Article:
Despitethe secrecy with which zero days exploit companies operate, not allbusinesses are hiding their activities. Some have shown an effort inhelping stop what they find as risky behavior. There are those whounearth and bring to the light dangerous conduct on the part of someof the entities. To ensure that what they sell lands in safe hands,they take their time to vet potential buyers of their exploits. Withthe advancement of technology, the effects of zero days exploits mayturn out to be worse than they are at the moment [4]. There will bebound to be chaos and problems as they will operate in a way similarto physical weapons.

Themagnitude of transactions governments conduct in the gray markets forzero days has reignited calls for regulation. With the escalation ofcyber war around the world, fears are rife that the growing trade inseeking and selling of exploits is getting out of control. There areincreased calls from various stakeholders for the enactment of newlaws that will rein in on the trade that has become murky. Someregistered firms conduct their operations in an authorized gray zonein the zero day market. They have permits to sell their exploits toauthorities in different countries. In some cases, authorities usethem in covert surveillance operations, as part of espionageundertakings, or cybersecurity missions [4]. However, due to theunregulated sales, concerns abound over the possibility of some ofthe companies working with rogue foreign regimes that may use theexploits in their attacks on their opponents.

Governmentsand the US, in particular, provide the biggest market for zero dayvulnerabilities [3]. The American government has for many yearsexpressed its interest in zero day exploits. In furthering many ofits security-related courses, it has found zero days as beinginstrumental in giving it an edge over its competitors or theentities it hopes to decimate. It has been seen to embrace theactivities of hackers who have the ability to help it achieve itsinterests in a world where cyber warfare capability increasinglyplays a major role in one’s success when pursuing the power to havecontrol over others.

Younghackers are also being attracted into zero days exploits by theprospects of working with the government [2]. They to find it coolespecially working under the Federal Bureau of Investigation, one ofthe world’s most powerful investigative agencies. Working with theFBI gives them access to an unfettered pile of resources that ahacker may wish to use. They also have to worry less about being onthe wrong side of the law. Some just enjoy the opportunity to servetheir country while having to do what they enjoy most. When thegovernment gets to solve a mystery as was the case with the iPhoneused by one of the attackers in the San Bernardino terrorist attack,it becomes big news that rests well with the public. Those involvedin solving the mystery take great pleasure in being part of a teamthat helped solve the problem.

Breakingthe law to the government’s advantage appears to be a factor thathas contributed to the lucrativeness of some of the zero dayventures. There is evidence that points to tendencies by thegovernment to circumvent set policies when pursuing its zero daysinterests. Where the officials feel their actions may land them introuble, there is usually a rush to pass certain policies that wouldprotect them from facing prosecution and a possible conviction. TheUS, for instance, made its first use of the zero day attacks beforeenacting policies that allowed for such. When the US in conjunctionwith Israel was developing and releasing Stuxnet on to Iraniancomputers, through the use of zero days exploits to help get themalicious program onto the machines in Iran, it saw the need for apolicy that would deal with the vulnerabilities of zero day attacks[1].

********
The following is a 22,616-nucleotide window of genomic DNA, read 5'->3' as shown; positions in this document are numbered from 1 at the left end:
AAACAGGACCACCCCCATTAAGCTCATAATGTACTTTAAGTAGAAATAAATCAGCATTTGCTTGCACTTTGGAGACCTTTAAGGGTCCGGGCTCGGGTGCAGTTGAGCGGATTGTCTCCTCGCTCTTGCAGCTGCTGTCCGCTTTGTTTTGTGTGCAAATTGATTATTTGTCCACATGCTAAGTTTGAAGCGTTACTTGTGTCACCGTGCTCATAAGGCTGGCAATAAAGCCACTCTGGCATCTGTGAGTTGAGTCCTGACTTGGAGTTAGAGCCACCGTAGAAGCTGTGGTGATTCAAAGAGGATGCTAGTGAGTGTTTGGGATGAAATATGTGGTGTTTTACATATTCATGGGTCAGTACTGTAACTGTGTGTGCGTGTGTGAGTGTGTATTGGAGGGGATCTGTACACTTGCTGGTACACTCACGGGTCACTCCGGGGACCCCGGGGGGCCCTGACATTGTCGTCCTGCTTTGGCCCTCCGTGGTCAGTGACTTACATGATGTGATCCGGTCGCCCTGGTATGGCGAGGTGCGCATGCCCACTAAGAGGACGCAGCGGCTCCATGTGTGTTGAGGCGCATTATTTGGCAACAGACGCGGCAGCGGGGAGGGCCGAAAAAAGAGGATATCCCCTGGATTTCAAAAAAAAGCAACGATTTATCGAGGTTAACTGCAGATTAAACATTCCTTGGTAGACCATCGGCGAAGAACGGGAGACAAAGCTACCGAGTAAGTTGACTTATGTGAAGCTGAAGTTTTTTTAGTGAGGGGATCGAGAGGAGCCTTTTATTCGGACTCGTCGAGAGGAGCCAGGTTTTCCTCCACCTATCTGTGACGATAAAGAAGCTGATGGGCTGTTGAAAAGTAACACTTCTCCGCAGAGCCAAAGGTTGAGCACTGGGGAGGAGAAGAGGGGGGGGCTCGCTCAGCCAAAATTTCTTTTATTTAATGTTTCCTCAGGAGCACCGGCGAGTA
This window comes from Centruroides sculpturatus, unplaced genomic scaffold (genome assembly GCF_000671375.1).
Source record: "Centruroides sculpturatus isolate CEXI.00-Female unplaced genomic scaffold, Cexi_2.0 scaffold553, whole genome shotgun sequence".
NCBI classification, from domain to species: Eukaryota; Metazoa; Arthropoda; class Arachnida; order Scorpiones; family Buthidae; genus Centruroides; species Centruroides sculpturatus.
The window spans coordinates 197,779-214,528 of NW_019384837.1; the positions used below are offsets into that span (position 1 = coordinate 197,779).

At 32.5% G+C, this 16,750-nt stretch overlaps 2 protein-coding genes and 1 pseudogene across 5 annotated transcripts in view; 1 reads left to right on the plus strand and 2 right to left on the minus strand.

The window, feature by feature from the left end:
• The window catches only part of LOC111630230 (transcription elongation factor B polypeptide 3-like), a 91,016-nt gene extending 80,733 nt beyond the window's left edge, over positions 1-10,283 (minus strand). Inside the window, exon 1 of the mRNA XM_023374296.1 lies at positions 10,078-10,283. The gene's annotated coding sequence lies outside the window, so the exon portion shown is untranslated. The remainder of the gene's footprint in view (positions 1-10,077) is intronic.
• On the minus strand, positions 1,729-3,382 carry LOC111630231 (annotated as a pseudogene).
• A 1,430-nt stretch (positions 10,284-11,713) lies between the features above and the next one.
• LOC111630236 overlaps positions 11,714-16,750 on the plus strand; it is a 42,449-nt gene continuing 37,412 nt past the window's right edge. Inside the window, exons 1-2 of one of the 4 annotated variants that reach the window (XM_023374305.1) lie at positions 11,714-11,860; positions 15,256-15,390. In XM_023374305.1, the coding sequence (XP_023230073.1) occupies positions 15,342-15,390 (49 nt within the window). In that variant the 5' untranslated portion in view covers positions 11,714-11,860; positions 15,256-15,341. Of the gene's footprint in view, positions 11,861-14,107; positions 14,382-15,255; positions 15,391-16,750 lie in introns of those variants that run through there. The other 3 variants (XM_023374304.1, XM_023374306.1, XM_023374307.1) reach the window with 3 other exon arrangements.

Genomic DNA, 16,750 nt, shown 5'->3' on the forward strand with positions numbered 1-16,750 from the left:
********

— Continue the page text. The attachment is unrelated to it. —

Theordinary person who is not a pro in cybercrime issues has littledefense against zero day attacks directed at them. When a hackerdecides to take advantage of the vulnerability in their system, theystand to lose much especially when they have crucial data online orif they are ardent users of online services. Salvaging theirsituation may also be a challenge as they may not have the resourcesto initiate mechanisms of correcting the damage done. Their computermay also be digitally weaponized to help the attackers gain access toanyone on the victim’s network or others with whom they may sharefiles [5]. Such persons need the intervention of the government inhelping them stay safe from potential zero days.

Inresponse to calls from the public for increased protection by thegovernment against potential zero days, the government has offeredpossible solutions through the enactment of certain policies designedto meet the needs of the ordinary person. However, the issue ofprivacy has been a thorny one. Congress has for many years pushed forthe enactment of laws that would grant the federal government immensecybersecurity powers [3]. Their resolve to grant the governmentgreater powers has over the years been bolstered by cyberattacks ongovernment institutions. Some of the attacks have made the governmentappear an easy target.

Atthe center of the debate on whether the government should be grantedgreater powers to exercise its mandate of protecting the publicagainst zero day attacks has been the issue of the state’s abilityto protect personal data [5]. Some people doubt the government’sability to guard against the activities of some of the smartesthackers. Fear emanates from the fact that in case of a data breach,such hackers will have access to personal data on almost anyone whoseinformation is stored in a centralized system. The situation may beworse if it involves zero day exploits of a given government againstanother given the level of resources that each may be willing toinvest in their hope to win such a war.


Clearly,zero days attacks are a common and growing phenomenon that presents asecurity nightmare to computer systems. While one is surfing theinternet, another group of elite hackers is busy looking for leaks toconvert into weapons and make money out of the exploit. Given that itis humans who write codes, no one is completely safe from zero days.The market for zero days is lucrative as it is largely unregulated.The ordinary person who is not tech savvy is the most vulnerable. Thegovernment has a role to play in ensuring that it comes up withmeasures that will ensure some significant level of control over themarket for zero days. The public also needs protection from the riskof zero days


[1]B. Leyla, and Tudor Dumitras. &quotBefore we knew it: an empiricalstudy of zero day attacks in the real world.&quot InProceedings of the 2012 ACM conference on Computer and communicationssecurity,pp. 833-844. ACM, 2012.

[2]G. Andy. &quotShopping for zero days: A price list for hackers’secret software exploits,” Forbes,23 Mar. 2012.&quot

[3]F. Mailyn, G. Jennifer, and C. Martha. &quotAnarchy or Regulation:Controlling The Global Trade in Zero day Vulnerabilities.&quot PhDdiss., Master Thesis. Stanford University,2014. [Online]. Available: https://d1x4j6omi7lpzs. [Accessded: 26-Mar- 2017]

[4]C. Richard. &quotThe September 11th Attack on America: Ground Zeroin Tort and Insurance Law.&quot Conn.Ins. LJ,vol 9, pp. 51, (2002).

[5]T. Colin. &quotAdvanced persistent threats and how to monitor anddeter them.&quot Network security 2011, no. 8 (2011): 16-19.

[6]W. Peter. &quotWhat is a zero day cyber attack?.&quot ControlEngineeringvol 59, pp. 56, Aug. 2012.